Analyzing Single Player Pricing with Dead Space

dead-spaceThough I didn’t get to play much of Dead Space when it released, I’ve been wanting to do so, even though I’m a big wuss when it comes to survival-horror games. Many people I know have played and loved the game, so it’s definitely on my list of titles I’d love to tackle eventually.

How did it do in sales, though? Well, according to the most recent EA podcast, it seems that twice as many people played Dead Space as bought it. Though there was some internal speculation about this, the discussion revolved around whether or not the game had enough content to justify its $60 price point. When you’re matched up against a game like Fallout 3, which is 40 hours easily without multiplayer, then that certainly makes sense.

So what do you guys look for when you buy a single player game? Would you rather it have more modes, or multiplayer added on? What kind of content do you need to spend $60? Personally, I feel like Resident Evil 5 is one of the most recent examples of a game that didn’t have traditional multiplayer giving you plenty of bang for the buck. What do you think?

Source- Kotaku

Written by

I write about samurai girls and space marines. Writer for Smooth Few Films. Rooster Teeth Freelancer. Author of Red vs. Blue, The Ultimate Fan Guide, out NOW!

9 thoughts on “Analyzing Single Player Pricing with Dead Space”

  1. Yeah, I’d have to say that Fallout 3 is one of the better examples that can be used. It was money well spent, with or without the multiplayer.
    When I pick out a Single player game, I tend to mostly look for story, replayability, and what it’s got inside. And, if it’s a PC game, if there are plenty of fun mods to keep the game going, than that’s also something I like to look for.
    As long as the game keeps me occupied for a week or two, but still stays interesting and fun afterward to keep playing, than it’s worth the $60 that I.

  2. *points to half life series*
    veriety of things to do
    imaginative enviroments – which can be passed or studied to the point of a whole hour in a few areas
    unpredictability – which stay within the bounds of the genre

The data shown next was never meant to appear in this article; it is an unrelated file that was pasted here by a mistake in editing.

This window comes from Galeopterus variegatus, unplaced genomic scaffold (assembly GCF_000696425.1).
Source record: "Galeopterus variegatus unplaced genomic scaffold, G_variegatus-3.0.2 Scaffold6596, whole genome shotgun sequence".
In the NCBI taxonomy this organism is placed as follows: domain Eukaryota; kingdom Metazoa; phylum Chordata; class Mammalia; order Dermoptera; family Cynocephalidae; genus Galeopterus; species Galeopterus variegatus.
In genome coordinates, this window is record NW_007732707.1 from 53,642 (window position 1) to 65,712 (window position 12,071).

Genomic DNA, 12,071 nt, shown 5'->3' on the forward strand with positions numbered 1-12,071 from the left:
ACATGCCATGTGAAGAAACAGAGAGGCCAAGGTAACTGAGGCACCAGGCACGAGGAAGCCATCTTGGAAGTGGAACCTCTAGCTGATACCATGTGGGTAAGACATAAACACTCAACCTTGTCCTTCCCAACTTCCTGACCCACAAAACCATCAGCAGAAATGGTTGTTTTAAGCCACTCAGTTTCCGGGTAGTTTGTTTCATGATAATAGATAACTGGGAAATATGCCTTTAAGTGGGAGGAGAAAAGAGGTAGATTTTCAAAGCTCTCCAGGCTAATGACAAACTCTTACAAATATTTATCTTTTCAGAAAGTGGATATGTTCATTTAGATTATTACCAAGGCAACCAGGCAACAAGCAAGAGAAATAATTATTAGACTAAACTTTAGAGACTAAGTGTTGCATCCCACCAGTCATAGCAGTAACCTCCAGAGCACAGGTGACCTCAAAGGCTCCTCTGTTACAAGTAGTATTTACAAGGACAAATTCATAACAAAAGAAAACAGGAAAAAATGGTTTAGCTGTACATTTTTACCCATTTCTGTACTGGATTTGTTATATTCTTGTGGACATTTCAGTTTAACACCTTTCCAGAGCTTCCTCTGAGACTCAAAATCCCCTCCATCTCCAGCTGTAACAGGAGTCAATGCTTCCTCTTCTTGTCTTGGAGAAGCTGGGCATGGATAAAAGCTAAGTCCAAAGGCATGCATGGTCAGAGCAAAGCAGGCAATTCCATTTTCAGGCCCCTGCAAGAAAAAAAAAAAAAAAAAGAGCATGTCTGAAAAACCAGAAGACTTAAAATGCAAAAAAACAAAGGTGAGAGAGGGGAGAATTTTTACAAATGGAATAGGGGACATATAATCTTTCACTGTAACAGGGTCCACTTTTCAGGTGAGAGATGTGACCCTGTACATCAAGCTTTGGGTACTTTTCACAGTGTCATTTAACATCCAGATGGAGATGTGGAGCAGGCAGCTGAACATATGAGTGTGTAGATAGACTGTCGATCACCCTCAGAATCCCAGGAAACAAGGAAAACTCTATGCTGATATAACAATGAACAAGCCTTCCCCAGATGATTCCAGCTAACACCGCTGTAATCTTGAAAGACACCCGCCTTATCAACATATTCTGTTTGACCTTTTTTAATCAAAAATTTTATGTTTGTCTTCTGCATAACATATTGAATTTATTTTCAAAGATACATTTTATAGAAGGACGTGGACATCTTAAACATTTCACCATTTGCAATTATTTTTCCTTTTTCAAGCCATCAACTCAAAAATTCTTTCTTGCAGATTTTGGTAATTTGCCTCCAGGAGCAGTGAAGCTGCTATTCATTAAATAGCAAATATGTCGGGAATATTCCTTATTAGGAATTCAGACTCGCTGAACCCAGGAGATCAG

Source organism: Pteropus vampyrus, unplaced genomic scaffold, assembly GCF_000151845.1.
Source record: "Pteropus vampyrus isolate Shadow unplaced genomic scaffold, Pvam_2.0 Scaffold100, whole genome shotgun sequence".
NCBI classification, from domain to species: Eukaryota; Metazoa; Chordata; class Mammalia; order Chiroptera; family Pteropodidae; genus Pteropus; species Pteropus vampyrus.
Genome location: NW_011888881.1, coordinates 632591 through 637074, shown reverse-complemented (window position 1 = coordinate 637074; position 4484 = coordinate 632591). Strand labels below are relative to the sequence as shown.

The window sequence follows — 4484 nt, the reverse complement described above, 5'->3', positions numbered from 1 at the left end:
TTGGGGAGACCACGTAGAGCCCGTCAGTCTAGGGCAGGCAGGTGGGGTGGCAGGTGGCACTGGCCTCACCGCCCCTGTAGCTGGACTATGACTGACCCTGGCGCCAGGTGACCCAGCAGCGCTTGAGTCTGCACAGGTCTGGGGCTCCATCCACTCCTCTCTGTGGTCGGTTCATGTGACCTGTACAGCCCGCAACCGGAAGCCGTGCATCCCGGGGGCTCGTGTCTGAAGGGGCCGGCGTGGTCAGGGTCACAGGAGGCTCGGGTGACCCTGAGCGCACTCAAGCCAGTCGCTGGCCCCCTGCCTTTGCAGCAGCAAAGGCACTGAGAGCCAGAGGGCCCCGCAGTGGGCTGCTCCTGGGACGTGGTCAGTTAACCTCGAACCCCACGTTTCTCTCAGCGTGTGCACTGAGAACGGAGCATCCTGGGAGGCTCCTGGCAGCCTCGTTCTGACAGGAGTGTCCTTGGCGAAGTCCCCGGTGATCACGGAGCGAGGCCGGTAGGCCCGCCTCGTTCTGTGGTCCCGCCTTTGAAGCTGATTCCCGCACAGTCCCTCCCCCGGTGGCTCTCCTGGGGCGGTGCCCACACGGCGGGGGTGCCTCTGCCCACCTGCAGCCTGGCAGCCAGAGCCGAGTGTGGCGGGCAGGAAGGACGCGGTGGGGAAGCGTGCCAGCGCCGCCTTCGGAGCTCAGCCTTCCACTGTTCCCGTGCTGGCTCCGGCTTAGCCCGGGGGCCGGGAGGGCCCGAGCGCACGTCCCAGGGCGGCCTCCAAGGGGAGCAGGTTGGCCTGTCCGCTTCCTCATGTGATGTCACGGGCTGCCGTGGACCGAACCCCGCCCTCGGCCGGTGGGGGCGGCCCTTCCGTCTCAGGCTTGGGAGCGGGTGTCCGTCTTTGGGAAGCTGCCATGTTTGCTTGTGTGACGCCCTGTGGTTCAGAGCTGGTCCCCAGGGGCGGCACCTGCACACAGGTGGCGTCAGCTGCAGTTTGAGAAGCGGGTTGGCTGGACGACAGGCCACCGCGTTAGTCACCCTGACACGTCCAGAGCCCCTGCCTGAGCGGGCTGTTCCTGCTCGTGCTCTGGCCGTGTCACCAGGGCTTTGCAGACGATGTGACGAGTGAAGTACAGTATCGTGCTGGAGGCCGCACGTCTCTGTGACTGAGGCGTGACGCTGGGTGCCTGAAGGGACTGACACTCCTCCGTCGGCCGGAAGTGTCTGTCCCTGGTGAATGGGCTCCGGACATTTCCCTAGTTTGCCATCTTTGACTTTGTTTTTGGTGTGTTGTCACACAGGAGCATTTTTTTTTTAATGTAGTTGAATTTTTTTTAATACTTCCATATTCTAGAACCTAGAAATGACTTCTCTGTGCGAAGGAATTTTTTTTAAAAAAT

3. worst purchase ever was The Return of Matt Hazard…even though it was priced at $50, it was only worth MAYBE $20 or $25. I heard dead space was great, maybe if they had planned for free DLC or something, who knows

  4. No, Eddy. Resident Evil 5 sucks. lol

    Anyway, I’m going to start at the top of the list for this answer.
    For a multiplayer game to be worth $60, I want a solid Co-Op mode, whether it’s a Wave Survival mode (like Nazi Zombies or Horde) or something like MW2’s Special Forces, where you go through missions specially-designed for Co-Op with friends splitscreen and via online. I also want an innovative online versus with several cool modes that aren’t just standard TDM’s, but things like Search and Destroy, HQ, and other unique gamemodes. Customizing one’s character is also a great bonus.
    For a solo-only game, I want an engaging story that’s well-written and drives the game along smoothly. The gameplay should also be top-notch, whichever genre it may be. If it’s an RPG, give me a lot customization for my skills and equipment; if it’s an adventure, give me a large open area for me to explore and find cool and helpful secrets like weapons or skills, optional but still challenging and rewarding bosses, and a vast expanse of land to fight cool monsters and find cities with awesome loot. Now, if the game’s linear, I honestly have no problem with that, but at least throw in a dash of exploration and discovery.